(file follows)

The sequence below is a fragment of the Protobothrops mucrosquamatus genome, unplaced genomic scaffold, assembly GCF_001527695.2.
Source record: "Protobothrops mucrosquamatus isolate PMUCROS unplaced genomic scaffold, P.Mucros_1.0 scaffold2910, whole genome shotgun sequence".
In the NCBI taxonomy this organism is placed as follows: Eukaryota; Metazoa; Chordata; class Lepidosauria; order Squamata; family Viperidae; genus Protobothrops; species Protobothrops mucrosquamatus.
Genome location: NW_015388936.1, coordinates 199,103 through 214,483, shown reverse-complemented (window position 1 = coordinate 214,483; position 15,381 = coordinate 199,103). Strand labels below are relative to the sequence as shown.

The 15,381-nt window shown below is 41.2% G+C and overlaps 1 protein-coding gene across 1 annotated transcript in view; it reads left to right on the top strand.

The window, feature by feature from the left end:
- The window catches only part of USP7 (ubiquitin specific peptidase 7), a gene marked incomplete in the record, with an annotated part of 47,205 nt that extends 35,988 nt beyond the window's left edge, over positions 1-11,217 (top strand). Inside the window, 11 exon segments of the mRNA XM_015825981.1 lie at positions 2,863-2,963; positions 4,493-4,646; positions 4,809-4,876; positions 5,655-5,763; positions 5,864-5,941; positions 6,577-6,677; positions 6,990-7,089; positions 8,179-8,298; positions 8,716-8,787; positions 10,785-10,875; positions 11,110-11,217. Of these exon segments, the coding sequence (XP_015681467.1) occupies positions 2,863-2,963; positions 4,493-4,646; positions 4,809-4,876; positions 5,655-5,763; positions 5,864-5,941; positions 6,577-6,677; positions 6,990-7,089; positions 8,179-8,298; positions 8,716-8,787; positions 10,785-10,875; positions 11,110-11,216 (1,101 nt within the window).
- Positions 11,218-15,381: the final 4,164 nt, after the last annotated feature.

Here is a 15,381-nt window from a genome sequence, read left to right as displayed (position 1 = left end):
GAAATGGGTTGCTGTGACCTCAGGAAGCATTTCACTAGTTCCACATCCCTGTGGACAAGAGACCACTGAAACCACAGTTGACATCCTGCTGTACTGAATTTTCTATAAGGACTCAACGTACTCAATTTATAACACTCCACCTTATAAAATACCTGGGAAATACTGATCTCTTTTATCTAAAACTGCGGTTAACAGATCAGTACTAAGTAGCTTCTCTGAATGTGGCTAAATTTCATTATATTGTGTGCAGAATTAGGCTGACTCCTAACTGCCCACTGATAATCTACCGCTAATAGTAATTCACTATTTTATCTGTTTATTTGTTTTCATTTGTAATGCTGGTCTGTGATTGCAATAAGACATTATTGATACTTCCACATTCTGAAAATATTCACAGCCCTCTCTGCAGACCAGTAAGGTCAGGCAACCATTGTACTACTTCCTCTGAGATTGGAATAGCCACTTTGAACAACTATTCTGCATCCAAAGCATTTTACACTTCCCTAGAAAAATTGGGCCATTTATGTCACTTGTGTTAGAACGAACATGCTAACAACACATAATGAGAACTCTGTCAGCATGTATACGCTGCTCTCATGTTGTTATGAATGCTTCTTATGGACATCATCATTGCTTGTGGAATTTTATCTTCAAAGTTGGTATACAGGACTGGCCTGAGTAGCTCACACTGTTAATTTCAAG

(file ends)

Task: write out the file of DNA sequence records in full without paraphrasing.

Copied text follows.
The sequence below is a fragment of the Protobothrops mucrosquamatus genome, unplaced genomic scaffold, assembly GCF_001527695.2.
Source record: "Protobothrops mucrosquamatus isolate PMUCROS unplaced genomic scaffold, P.Mucros_1.0 scaffold2910, whole genome shotgun sequence".
In the NCBI taxonomy this organism is placed as follows: Eukaryota; Metazoa; Chordata; class Lepidosauria; order Squamata; family Viperidae; genus Protobothrops; species Protobothrops mucrosquamatus.
Genome location: NW_015388936.1, coordinates 199,103 through 214,483, shown reverse-complemented (window position 1 = coordinate 214,483; position 15,381 = coordinate 199,103). Strand labels below are relative to the sequence as shown.

The 15,381-nt window shown below is 41.2% G+C and overlaps 1 protein-coding gene across 1 annotated transcript in view; it reads left to right on the top strand.

The window, feature by feature from the left end:
- The window catches only part of USP7 (ubiquitin specific peptidase 7), a gene marked incomplete in the record, with an annotated part of 47,205 nt that extends 35,988 nt beyond the window's left edge, over positions 1-11,217 (top strand). Inside the window, 11 exon segments of the mRNA XM_015825981.1 lie at positions 2,863-2,963; positions 4,493-4,646; positions 4,809-4,876; positions 5,655-5,763; positions 5,864-5,941; positions 6,577-6,677; positions 6,990-7,089; positions 8,179-8,298; positions 8,716-8,787; positions 10,785-10,875; positions 11,110-11,217. Of these exon segments, the coding sequence (XP_015681467.1) occupies positions 2,863-2,963; positions 4,493-4,646; positions 4,809-4,876; positions 5,655-5,763; positions 5,864-5,941; positions 6,577-6,677; positions 6,990-7,089; positions 8,179-8,298; positions 8,716-8,787; positions 10,785-10,875; positions 11,110-11,216 (1,101 nt within the window).
- Positions 11,218-15,381: the final 4,164 nt, after the last annotated feature.

Here is a 15,381-nt window from a genome sequence, read left to right as displayed (position 1 = left end):
GAAATGGGTTGCTGTGACCTCAGGAAGCATTTCACTAGTTCCACATCCCTGTGGACAAGAGACCACTGAAACCACAGTTGACATCCTGCTGTACTGAATTTTCTATAAGGACTCAACGTACTCAATTTATAACACTCCACCTTATAAAATACCTGGGAAATACTGATCTCTTTTATCTAAAACTGCGGTTAACAGATCAGTACTAAGTAGCTTCTCTGAATGTGGCTAAATTTCATTATATTGTGTGCAGAATTAGGCTGACTCCTAACTGCCCACTGATAATCTACCGCTAATAGTAATTCACTATTTTATCTGTTTATTTGTTTTCATTTGTAATGCTGGTCTGTGATTGCAATAAGACATTATTGATACTTCCACATTCTGAAAATATTCACAGCCCTCTCTGCAGACCAGTAAGGTCAGGCAACCATTGTACTACTTCCTCTGAGATTGGAATAGCCACTTTGAACAACTATTCTGCATCCAAAGCATTTTACACTTCCCTAGAAAAATTGGGCCATTTATGTCACTTGTGTTAGAACGAACATGCTAACAACACATAATGAGAACTCTGTCAGCATGTATACGCTGCTCTCATGTTGTTATGAATGCTTCTTATGGACATCATCATTGCTTGTGGAATTTTATCTTCAAAGTTGGTATACAGGACTGGCCTGAGTAGCTCACACTGTTAATTTCAAG